Re: HYB: Removing germ. inhibs. pt 2
<Caution against any mustard compounds.>
Fortunately, BAM is British <anti> Lewisite. It was developed as a
treatment for mustard agent exposure, so isn't a mustard agent itself.
<I'd be interested in the Sulfuric acid data>
To back up a little - bearded iris seeds have two (at least?) types of
germination inhibitors. One is in the seed coat, the other is
Soaking in aerated or frequently changed water or removing the seedcoat
removes the inhibitors in the seed coat, but chilling is required to
remove/break embryo dormancy (also known as physiological dormancy, I
think I read..)
Lots of different things have been used to speed up removing seed coat
dormancy, including various mechanical (scarification) and
thermal/chemical methods, including sulfuric acid soak to remove part of
the seed coat.
Removing the seed coat or removing the inhibitors in the seed coat
doesn't affect embryo dormancy, which is most easily removed by chilling
in moist, aerobic conditions (i.e., damp but not soggy paper towel
burrito rolls in the fridge for 3 months).
=====According to some information I read yesterday, there is something
called heat-induced thermodormancy (defined a little differently in
different sources I looked at) in which seed ripening at high
temperatures or exposed to high temperatures can enter deeper embryo
dormancy that requires longer chilling than they would otherwise. High
temperatures cited were 30 to 40oC (where's my calculator - I think
that's in the 90s?).=====
The following are treatments that are known to shorten the duration of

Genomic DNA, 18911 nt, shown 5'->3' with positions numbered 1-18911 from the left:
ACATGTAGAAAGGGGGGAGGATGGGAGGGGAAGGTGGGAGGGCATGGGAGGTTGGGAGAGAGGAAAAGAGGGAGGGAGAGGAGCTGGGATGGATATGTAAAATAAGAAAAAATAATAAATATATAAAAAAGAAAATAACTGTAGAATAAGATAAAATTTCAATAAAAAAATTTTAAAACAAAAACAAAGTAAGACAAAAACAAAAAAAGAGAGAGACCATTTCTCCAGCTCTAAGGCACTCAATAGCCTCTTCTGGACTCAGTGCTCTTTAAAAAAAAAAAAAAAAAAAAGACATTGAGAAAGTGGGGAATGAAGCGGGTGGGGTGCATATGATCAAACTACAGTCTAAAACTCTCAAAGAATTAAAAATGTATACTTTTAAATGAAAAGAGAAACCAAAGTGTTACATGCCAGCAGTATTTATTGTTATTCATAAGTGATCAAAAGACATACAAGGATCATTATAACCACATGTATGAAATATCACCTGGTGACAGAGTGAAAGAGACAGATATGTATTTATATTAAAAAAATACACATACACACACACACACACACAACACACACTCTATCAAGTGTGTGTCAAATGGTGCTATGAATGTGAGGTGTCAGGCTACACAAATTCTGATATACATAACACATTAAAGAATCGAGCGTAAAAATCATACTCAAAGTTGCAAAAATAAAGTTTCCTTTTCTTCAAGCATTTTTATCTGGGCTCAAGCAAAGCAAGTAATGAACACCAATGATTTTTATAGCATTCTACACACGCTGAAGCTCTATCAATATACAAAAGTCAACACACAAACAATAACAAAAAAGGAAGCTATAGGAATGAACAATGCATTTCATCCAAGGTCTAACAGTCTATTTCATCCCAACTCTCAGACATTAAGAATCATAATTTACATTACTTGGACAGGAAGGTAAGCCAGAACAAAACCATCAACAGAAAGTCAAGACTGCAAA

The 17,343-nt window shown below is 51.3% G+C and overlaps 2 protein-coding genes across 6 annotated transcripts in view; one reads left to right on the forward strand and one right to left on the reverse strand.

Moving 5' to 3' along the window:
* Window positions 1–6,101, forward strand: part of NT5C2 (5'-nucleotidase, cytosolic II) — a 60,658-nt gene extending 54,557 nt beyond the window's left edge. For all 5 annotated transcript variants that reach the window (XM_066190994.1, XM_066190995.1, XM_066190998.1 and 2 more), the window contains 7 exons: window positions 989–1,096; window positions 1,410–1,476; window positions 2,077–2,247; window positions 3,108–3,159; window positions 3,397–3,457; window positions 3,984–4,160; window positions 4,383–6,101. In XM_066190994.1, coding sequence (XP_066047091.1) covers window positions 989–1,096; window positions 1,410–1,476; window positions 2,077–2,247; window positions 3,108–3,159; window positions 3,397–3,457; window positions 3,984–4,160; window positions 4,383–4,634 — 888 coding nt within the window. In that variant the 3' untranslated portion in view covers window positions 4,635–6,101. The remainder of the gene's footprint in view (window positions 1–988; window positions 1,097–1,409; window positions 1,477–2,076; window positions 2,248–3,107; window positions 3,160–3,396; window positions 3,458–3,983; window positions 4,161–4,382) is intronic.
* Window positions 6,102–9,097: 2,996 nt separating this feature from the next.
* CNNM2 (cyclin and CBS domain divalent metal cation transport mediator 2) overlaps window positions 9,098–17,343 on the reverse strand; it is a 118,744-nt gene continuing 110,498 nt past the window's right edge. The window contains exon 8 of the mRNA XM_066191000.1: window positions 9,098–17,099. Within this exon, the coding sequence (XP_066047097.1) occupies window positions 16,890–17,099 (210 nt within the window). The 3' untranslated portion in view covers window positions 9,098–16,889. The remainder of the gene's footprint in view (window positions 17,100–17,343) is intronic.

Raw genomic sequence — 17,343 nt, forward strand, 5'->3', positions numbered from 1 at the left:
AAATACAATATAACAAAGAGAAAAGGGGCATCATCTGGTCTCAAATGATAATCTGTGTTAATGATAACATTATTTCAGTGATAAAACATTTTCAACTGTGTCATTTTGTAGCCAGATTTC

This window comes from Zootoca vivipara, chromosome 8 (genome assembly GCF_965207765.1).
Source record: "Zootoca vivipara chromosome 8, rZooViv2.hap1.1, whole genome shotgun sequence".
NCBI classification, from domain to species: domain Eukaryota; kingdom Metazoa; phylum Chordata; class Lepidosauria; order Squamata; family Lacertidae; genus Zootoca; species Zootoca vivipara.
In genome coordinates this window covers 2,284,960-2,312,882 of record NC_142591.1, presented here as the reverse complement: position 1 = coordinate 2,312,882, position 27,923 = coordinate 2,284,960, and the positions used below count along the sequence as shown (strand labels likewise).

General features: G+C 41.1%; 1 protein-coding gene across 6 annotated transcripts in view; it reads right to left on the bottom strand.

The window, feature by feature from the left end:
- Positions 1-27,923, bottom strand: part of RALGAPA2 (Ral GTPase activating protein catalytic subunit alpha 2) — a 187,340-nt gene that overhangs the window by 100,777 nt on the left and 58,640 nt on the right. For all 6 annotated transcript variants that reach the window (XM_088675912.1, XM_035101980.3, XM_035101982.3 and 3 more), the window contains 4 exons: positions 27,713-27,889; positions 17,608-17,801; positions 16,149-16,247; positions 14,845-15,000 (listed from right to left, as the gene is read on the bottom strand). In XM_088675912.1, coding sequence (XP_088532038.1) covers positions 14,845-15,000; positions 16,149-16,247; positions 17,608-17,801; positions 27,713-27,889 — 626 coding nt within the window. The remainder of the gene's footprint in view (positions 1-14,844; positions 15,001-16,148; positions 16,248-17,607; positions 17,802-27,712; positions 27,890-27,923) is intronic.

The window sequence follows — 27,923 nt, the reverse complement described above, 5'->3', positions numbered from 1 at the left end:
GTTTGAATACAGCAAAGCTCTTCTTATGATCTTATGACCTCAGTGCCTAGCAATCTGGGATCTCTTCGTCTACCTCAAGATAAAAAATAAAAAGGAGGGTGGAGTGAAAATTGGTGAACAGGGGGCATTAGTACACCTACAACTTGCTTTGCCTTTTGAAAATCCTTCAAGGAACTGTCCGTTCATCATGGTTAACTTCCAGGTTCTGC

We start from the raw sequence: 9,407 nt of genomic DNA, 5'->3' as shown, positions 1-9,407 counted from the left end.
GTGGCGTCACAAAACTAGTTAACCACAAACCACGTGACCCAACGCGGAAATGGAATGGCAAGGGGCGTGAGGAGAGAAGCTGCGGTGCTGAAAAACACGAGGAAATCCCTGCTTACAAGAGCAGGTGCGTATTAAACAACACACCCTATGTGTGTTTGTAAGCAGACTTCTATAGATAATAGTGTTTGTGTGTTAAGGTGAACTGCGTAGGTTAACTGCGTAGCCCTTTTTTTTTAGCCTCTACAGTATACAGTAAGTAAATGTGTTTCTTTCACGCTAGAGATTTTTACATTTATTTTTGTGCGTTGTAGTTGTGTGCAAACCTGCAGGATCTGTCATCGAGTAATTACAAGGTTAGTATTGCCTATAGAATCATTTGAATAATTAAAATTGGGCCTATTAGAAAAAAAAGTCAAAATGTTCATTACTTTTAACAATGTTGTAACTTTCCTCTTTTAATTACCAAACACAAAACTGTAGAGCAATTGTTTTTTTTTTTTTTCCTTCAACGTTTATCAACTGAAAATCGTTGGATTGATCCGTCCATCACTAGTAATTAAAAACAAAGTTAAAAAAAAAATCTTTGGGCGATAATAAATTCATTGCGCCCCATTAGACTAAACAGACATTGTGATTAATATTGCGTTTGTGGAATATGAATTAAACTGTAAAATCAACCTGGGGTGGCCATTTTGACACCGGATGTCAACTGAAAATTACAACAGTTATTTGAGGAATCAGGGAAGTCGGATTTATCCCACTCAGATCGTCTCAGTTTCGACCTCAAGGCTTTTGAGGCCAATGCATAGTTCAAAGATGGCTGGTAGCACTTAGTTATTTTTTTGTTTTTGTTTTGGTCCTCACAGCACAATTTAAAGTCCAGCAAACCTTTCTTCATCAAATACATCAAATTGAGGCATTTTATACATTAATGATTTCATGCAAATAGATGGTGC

or eliminate <embryo dormancy> (i.e., eliminate need for chilling) in
various plant species. Sometimes, these treatments apparently improve
uniformity of germination. Some of these are discussed in Vallette's
book & I will post details later.
1) Gibberellin - Gibberellic acid (GA) promotes germination in many
seeds. Seed may be soaked with concentration of 100 to 1,000 ppm for
24 hours. I think I've seen some kind of GA (rooting hormone?) for sale
More details from another website (lecture notes, I think..): soak seeds
overnight in100-500 ppm GA3 (better if buffered), K-salt formulation,
which has excellent solubility. Pro-Gib is a commercial product that is
sometimes used. GA can cause seedling elongation in some species.
2) Cytokinins - Natural growth hormones stimulate the germination of
many kinds of seed by acting at the molecular level on biological
processes. According to what I found on the web, "synthetic cytokinins
are available from tissue culture supply houses, but since they must be
kept at a low temperature to prevent
decomposition, they are not available in garden supply centers. Soaking
for three minutes in kinetin at concentration of 100 ppm has been
recommended. Another website recommended soaking seeds in 100 mg/l (100
ppm) Cytokinins ( Kinetin, BAP, Zeatin). (This has been shown to
overcome high-temperature dormancy in lettuce seeds, for what that's
3) Ethylene - This gas occurs naturally in plants and has a number
effects, including the stimulation of seed germination. According to one
website, one of the chemicals available to gardener to generate ethylene
is Ethephon & another website mentioned Ethrel. Ripening fruits also
generate ethylene, but I don't know what concentrations are supposed to
be helpful in germinating seeds.
=====The same web site said that since gibberellins, cytokinins and
ethylene are the three dominant components in initiating germination,
they work best when applied together.
4) Potassium Nitrate - Many freshly harvested dormant seeds supposedly
germinate better if soaked in a 0.2% potassium nitrate solution.
Somebody asked before what concentration of nitrate was recommended, &
for how long, but I couldn't find any details before - here it is!
Seeds should be soaked for no more than 24 hours and then rinsed well.
Those are the generalities - on to details, starting with sulfuric acid,
since you asked.
Linda Mann east Tennessee USA zone 7/8
East Tennessee Iris Society <http://www.korrnet.org/etis>
American Iris Society web site <http://www.irises.org>
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